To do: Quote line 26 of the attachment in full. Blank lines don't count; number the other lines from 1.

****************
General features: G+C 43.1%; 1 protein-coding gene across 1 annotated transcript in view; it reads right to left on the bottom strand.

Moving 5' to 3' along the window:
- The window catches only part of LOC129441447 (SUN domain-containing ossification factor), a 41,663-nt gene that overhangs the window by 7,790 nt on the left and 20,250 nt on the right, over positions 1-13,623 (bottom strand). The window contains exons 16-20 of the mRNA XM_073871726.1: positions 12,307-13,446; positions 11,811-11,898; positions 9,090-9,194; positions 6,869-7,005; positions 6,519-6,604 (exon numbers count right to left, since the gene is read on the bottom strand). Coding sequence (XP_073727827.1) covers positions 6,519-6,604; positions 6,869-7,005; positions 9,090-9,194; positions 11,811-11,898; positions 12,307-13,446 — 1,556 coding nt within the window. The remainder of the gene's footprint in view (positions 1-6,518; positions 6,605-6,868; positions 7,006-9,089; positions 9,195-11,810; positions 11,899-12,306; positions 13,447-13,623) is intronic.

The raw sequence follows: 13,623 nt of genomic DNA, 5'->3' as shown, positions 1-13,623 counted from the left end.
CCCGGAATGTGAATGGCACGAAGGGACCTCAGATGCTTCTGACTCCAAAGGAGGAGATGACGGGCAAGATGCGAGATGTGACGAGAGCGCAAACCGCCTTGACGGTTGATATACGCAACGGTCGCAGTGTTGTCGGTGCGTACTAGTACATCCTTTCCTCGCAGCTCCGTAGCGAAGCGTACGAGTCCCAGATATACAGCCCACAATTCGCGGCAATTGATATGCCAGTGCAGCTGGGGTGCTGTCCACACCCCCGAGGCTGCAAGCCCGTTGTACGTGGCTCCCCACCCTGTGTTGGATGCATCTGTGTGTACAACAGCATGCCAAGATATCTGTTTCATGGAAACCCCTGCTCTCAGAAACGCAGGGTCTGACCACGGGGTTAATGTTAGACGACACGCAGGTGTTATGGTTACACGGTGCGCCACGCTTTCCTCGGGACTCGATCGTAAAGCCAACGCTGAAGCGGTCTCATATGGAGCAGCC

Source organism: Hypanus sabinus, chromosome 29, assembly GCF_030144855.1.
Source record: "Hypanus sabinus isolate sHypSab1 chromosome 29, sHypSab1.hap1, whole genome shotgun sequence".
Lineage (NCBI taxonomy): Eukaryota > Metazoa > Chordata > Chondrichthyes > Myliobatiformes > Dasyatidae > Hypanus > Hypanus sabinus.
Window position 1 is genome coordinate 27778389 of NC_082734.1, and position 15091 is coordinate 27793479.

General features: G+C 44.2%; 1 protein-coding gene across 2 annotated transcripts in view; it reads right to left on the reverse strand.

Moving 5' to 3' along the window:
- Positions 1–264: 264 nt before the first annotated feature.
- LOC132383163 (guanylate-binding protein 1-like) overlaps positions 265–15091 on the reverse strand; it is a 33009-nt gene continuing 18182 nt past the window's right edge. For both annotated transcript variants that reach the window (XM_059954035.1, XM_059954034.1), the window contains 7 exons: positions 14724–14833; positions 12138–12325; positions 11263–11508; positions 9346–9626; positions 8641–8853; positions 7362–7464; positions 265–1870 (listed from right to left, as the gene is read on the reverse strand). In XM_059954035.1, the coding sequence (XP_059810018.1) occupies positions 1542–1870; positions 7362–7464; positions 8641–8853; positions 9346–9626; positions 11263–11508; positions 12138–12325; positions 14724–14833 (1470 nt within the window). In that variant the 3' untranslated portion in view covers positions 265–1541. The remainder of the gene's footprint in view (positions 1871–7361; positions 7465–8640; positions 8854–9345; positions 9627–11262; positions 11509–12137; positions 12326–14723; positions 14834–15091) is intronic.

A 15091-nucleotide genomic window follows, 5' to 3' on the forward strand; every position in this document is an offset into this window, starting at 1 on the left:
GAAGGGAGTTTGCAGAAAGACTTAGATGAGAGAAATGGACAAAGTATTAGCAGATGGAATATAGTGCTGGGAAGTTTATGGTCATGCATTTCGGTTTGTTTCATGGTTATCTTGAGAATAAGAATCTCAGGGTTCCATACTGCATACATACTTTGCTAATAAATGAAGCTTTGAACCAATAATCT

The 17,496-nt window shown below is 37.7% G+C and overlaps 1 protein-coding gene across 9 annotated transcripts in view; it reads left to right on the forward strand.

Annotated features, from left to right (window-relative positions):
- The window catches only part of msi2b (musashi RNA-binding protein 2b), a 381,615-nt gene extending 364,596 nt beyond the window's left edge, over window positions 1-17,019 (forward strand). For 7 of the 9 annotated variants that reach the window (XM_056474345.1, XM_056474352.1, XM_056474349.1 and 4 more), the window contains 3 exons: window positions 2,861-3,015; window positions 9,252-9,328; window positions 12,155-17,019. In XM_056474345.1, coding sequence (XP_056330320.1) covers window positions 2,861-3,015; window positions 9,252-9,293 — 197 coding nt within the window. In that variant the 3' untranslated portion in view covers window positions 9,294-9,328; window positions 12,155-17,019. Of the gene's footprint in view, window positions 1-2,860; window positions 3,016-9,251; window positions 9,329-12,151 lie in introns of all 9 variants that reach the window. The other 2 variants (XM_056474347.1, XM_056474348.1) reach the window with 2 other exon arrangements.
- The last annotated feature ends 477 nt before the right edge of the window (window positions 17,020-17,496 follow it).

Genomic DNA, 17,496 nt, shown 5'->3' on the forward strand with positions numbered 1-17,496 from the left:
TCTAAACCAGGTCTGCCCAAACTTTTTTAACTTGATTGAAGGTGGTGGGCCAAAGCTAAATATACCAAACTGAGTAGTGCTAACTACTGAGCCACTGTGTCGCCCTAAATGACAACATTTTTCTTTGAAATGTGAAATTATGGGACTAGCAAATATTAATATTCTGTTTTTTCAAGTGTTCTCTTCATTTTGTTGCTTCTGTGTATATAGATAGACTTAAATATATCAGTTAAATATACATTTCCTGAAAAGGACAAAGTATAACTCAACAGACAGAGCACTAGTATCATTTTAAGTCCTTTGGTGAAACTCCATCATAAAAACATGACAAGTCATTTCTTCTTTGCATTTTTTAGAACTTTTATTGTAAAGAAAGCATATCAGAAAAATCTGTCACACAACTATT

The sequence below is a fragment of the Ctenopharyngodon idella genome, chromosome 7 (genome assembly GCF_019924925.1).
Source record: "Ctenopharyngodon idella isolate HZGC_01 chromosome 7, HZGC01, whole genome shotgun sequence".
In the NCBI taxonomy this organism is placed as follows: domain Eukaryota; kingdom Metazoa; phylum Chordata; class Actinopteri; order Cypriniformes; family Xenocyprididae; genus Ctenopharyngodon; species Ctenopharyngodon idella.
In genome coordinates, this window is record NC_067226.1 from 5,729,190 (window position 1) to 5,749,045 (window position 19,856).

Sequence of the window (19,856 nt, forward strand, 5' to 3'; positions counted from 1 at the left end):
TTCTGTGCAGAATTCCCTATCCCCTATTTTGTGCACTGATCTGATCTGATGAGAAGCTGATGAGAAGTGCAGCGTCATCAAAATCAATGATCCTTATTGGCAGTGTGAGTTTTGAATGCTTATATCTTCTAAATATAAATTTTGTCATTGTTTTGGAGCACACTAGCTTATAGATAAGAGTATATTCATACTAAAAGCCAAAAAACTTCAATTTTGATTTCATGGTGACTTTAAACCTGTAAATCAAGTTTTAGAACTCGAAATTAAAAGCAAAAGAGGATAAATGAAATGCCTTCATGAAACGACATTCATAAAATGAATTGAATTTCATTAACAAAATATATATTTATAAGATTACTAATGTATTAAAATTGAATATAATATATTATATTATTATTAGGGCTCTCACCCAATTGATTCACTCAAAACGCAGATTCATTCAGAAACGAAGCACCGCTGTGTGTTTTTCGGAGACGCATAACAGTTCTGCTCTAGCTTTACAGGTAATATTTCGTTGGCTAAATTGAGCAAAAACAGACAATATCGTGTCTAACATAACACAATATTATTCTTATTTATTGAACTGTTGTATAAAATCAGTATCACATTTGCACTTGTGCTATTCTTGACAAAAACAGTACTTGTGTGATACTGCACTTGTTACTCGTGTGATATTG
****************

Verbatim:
Sequence of the window (19,856 nt, forward strand, 5' to 3'; positions counted from 1 at the left end):